In the current climate of superhero blockbusters, it’s arguably refreshing to have a film centered upon the real life choices of someone dedicated to rescuing those from the realities of a society lingering in the depths. And going purely by the sonic palette for the soundtrack that accompanies filmmaker Steve Hoover's documentary Almost Holy, you would easily be forgiven for assuming it’s a straight-up horror film, which in many respects, it is. It focuses on the life and work of Pastor Gennadiy Mokhnenko, who has taken it upon himself to rescue and rehabilitate children from the neglect, abuse, and violence that have plagued the streets of Ukraine since the fall of the Soviet Union. It’s hardly surprising then that Hoover employed the talents of Oscar-winning composer Atticus Ross, his brother Leopold, and the U.K.’s very own Bobby Krlic (otherwise known as the Haxan Cloak); all musicians proven capable of creating music that encapsulates a sense of discomfort. A definite highlight is the track "Punching Bag." Initially a mixture of louring ambience, the piece eventually morphs into a half-inspired techno track with buried percussion before seemingly disappearing and lifting again with pulsating beats. Ending with a burgeoning guitar riff, swimming among a beautiful concoction of reverb and wobbling synthesized bass notes, it’s definitely a staple of the album. "Wild Moose" is a wonderful track that could almost be described as (for lack of a better term) Gennadiy’s theme song. Its use of texture, strings, bass, and layered synths greatly envelops the idea of reminiscence and the protagonist’s sense of duty. Whereas the Ross brothers encapsulate atmosphere with a more accessible structure, Krlic has gone for his familiar territory of pure ambience and drone, as evident in "Intervention." Composed of gloomy, delayed drum rhythms and searing ominous tones, it’s a welcome reminder that there can be something very musical within noise. This is not to say that Krlic totally abandons the use of harmony; "Pharmacies" gives us a progression of four solemn notes on a violin layered upon a similar sequence, with the latter being more textural and dense, an occasional distant drum beat, and effects of swirling distortion. The Ross brothers are skilled with this, too. "Mokhnenko" provides more a sense of melody and harmony, again transformed with heavy use of reverb alongside sputtering hi-hats and a secluded drum pattern. The same goes with "Distance," a piece consisting of ominous sounds, somewhat like electricity arcing, and a rumbling bassline gradually climbing toward the top of the mix. The film ultimately results in a reminder never to take our comfortable lifestyles for granted, whereas the score keeps you in an unfamiliar place, confronting you with its aural dread and the frightening sense that there are indeed places in the world that are far from our familiar lives. As an album in itself, Almost Holy is a fantastic piece of electronic music, capably transcending harmony and noise with some interesting ambience.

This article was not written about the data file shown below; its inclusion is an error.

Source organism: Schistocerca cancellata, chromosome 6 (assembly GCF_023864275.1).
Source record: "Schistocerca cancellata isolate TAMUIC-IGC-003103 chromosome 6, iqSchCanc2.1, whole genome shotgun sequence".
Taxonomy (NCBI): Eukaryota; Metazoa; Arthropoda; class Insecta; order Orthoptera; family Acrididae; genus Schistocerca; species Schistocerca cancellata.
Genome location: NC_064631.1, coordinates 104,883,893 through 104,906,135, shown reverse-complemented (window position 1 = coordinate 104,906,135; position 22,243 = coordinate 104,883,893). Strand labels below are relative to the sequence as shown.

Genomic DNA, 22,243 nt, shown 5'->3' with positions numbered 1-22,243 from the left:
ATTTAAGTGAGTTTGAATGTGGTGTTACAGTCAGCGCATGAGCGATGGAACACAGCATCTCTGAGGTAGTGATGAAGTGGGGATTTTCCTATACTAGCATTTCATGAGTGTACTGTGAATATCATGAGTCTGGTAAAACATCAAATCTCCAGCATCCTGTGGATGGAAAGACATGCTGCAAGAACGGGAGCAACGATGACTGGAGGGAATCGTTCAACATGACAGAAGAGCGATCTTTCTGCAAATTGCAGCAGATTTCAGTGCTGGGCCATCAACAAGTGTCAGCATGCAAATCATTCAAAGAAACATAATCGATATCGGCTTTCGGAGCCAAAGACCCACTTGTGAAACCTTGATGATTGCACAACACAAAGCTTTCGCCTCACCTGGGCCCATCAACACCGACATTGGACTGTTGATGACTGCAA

AllMusic Review by Rob Wacey